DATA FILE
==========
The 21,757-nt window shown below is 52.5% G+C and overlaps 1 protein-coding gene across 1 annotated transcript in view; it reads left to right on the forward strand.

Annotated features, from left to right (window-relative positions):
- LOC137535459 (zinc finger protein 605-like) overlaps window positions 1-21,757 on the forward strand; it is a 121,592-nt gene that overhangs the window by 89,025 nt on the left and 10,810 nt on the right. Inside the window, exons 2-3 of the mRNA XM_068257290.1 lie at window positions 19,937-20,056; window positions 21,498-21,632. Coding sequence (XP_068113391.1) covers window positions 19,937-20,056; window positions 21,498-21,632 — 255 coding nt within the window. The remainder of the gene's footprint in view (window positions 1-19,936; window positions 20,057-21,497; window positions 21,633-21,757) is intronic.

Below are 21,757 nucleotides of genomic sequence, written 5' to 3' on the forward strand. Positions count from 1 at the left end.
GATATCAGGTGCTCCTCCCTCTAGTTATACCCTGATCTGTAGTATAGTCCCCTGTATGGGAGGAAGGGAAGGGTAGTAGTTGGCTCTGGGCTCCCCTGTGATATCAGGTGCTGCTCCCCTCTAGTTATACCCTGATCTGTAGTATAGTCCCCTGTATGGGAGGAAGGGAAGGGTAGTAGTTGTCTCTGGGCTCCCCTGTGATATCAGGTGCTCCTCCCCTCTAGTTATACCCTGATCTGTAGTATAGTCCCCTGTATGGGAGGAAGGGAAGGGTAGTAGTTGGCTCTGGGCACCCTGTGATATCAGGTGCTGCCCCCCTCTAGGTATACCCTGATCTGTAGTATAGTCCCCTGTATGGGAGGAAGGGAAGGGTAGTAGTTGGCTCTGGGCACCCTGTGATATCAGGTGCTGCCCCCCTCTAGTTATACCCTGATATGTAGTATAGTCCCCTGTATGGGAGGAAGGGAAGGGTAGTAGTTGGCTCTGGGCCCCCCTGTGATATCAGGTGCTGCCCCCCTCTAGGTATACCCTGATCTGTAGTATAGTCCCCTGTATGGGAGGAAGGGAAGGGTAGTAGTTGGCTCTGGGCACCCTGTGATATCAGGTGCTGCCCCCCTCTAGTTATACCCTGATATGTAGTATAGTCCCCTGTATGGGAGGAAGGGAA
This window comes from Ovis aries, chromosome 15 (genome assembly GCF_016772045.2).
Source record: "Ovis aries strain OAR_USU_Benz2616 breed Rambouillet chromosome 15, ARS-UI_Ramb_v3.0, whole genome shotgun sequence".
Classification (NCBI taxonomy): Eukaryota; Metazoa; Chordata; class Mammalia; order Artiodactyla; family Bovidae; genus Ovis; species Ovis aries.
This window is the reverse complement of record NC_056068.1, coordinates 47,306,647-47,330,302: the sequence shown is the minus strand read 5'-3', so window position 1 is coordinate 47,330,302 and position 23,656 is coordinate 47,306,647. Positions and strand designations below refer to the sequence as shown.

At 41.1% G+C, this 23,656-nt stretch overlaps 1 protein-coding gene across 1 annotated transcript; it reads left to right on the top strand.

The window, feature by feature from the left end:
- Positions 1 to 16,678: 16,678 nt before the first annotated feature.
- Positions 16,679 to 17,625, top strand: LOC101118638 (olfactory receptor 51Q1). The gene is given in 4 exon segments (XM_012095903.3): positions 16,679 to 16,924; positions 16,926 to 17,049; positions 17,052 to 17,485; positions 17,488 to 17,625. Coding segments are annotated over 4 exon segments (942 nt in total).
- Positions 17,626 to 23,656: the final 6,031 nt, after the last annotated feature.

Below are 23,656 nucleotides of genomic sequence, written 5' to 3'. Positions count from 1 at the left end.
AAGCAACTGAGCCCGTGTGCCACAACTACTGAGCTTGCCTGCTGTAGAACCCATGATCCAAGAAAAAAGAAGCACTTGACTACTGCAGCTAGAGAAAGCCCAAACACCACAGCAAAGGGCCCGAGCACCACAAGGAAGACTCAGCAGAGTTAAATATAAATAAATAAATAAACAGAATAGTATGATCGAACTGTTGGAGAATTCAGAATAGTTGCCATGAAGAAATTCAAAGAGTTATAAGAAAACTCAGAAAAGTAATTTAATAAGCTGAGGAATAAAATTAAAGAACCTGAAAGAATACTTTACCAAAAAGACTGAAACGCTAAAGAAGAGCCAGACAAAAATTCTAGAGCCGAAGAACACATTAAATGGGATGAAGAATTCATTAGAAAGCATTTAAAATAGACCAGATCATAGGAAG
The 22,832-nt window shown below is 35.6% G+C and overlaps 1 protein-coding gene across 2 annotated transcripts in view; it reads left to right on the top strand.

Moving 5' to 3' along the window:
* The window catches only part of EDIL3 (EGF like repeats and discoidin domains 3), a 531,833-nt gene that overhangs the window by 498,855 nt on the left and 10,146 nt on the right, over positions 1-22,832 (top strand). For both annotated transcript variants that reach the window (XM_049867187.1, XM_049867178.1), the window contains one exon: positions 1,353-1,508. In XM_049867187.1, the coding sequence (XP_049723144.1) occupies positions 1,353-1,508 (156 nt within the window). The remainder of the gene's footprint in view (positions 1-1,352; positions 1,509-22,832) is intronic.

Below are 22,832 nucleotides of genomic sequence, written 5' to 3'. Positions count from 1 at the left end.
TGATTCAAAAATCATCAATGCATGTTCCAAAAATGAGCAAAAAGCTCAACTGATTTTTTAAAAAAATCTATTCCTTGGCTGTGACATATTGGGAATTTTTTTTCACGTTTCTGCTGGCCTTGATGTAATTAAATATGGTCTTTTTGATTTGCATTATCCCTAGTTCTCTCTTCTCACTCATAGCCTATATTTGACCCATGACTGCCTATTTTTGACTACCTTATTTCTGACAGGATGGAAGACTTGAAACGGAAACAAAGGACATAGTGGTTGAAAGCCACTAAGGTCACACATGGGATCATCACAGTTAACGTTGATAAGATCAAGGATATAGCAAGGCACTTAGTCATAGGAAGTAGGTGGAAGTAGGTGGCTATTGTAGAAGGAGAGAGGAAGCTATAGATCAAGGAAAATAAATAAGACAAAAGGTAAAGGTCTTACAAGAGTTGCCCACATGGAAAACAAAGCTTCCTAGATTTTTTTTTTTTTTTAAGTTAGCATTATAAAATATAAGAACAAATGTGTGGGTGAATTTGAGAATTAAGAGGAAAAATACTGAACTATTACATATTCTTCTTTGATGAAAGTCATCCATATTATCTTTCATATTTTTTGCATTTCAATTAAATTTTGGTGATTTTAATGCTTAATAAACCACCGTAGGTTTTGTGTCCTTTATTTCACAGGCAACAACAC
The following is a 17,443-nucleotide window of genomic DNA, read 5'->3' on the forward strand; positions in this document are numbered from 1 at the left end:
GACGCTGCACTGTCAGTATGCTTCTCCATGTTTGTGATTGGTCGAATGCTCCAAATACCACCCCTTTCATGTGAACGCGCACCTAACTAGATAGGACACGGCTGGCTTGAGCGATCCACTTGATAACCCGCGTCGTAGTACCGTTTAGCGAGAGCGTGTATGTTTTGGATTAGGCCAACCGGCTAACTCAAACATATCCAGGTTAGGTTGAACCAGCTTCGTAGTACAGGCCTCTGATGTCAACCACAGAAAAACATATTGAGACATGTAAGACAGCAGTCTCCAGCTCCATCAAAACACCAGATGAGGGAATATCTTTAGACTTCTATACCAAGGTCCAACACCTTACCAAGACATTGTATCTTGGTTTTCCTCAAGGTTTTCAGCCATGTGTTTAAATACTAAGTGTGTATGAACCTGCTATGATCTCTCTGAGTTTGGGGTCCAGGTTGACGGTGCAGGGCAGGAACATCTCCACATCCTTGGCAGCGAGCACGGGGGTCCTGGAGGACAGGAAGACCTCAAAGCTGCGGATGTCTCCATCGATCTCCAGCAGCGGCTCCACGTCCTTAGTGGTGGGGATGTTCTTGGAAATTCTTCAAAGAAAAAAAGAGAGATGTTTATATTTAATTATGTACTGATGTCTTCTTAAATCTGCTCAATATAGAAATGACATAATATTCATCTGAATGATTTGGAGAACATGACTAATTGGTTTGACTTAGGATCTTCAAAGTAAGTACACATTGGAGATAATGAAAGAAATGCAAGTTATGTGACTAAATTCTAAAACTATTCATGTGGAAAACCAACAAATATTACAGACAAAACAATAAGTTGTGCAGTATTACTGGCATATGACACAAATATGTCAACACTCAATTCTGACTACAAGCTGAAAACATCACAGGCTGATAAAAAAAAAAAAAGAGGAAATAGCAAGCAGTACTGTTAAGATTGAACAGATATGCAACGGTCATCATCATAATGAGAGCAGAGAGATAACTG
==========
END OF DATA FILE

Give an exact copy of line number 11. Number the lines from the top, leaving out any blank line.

The window, feature by feature from the left end: